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                  • #10
                    Your toys are big. I like it.
                    21" Royersford Excelsior CamelBack Drillpress Restoration
                    1943 Sidney 16x54 Lathe Restoration

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                    • #11
                      Nice job on hitch I’m sure it will perform flawless,those Row Crop Tires sure are skinny compared to what we use up here.

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                      • #12
                        Originally posted by SVS View Post
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                        The coolest vertical milling machine I have ever seen.
                        Did not know Cinci made on like that.
                        Must be rare.

                        -Doozer
                        DZER

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                        • #13
                          Nice job! Love that bed mill too.
                          I just need one more tool,just one!

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                          • #14
                            Originally posted by SVS View Post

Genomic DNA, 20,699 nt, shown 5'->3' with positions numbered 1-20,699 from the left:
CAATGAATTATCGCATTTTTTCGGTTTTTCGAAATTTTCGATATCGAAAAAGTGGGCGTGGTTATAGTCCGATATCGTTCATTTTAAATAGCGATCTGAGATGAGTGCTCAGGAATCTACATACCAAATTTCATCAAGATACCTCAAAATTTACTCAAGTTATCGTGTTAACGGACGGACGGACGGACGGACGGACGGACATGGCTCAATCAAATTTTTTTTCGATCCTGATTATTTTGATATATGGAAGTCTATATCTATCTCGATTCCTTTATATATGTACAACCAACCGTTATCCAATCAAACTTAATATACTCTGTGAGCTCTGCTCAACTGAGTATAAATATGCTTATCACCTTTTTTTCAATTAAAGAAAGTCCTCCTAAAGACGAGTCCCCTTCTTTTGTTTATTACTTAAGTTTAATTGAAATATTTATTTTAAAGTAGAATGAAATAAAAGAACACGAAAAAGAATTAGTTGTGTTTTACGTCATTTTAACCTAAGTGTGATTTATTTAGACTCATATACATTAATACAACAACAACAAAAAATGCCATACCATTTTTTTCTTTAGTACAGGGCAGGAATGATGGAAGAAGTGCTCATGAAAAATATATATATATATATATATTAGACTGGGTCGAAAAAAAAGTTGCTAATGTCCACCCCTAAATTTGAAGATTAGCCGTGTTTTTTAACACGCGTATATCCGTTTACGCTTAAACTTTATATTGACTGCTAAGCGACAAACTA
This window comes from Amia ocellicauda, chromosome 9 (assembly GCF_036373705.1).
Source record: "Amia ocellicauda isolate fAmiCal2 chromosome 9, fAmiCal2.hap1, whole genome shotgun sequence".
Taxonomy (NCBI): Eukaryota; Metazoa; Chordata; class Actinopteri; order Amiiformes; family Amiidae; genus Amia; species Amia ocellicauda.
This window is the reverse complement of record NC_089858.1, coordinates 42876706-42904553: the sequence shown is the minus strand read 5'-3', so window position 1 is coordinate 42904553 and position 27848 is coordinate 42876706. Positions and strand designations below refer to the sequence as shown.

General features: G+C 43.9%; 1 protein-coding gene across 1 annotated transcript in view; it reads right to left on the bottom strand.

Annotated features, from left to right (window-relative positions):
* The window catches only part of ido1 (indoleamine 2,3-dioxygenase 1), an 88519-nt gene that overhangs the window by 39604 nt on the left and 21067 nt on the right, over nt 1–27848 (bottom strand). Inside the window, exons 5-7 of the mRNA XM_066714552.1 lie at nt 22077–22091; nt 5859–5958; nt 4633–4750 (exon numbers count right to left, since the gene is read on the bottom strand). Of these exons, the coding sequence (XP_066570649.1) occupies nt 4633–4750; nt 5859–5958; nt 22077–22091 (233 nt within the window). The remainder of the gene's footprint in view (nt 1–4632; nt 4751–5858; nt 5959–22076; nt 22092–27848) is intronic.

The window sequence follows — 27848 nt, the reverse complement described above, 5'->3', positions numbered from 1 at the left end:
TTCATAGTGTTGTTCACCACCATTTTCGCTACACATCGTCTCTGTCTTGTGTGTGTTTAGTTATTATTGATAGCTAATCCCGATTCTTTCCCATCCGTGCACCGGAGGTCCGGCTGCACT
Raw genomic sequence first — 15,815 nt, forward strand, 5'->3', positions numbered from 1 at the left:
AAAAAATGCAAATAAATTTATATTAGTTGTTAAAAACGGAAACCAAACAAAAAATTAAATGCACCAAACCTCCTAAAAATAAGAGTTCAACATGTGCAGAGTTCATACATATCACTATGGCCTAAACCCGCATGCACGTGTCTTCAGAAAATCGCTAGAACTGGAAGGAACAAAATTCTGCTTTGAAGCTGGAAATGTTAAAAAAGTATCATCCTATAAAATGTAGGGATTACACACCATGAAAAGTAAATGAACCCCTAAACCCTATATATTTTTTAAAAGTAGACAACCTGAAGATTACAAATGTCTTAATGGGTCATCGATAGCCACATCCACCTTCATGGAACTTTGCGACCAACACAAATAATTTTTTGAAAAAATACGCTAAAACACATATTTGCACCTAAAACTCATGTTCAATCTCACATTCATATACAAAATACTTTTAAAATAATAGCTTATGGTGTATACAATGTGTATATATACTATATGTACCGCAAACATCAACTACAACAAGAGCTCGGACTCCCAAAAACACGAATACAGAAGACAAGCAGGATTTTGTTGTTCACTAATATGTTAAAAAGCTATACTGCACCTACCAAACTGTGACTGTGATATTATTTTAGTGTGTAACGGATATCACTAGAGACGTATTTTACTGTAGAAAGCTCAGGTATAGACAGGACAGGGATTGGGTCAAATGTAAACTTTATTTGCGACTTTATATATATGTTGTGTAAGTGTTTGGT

Thanks Tom-My concern is the lateral loads during tight turns. Hitch pin sits close to 10’ from tractor’s rear axle, so there is a crack the whip game going on.

                            An A frame would have been naturally strong, but completely impossible for clearance during use, service and adjustment.

                            I KNOW it’s fine, but never feel good till things survive a little abuse.
                            It should be fine, but if not then I suspect it will bend a bit rather than suffer a catastrophic failure. The tongue on a four wheel wagon offers some forgiveness pulling into a turn. 10' might be shorter than the distance from the rear axle to the front axle, so the hitch will swing slower than the front of the tractor. My concern would be an over the road scenario where sudden and hard braking is required when the trailer is full. The hitch is never perfectly straight, so I would worry about things jack-knifing at the pivot point. Jack-knifing was always a concern going down a hill and making a turn when the wagon is being pulled by an intermediate implement on rubber tires like a baler or harvester. Full wagon can skid those tires around. Does the setup have functioning trailer brakes?

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                            • #15
                              Thanks guys-it’s a 4 sized “Verci Power” made in 66’. I don’t think there were many built. Cool thing is it was a modular design and they sold a horizontal version built out of the same basic component groups.

                              I really lusted over a horizontal Verci with tool maker over arm on EBay, but at some point you just have to say no….
                              Last edited by SVS; 04-05-2022, 10:15 PM.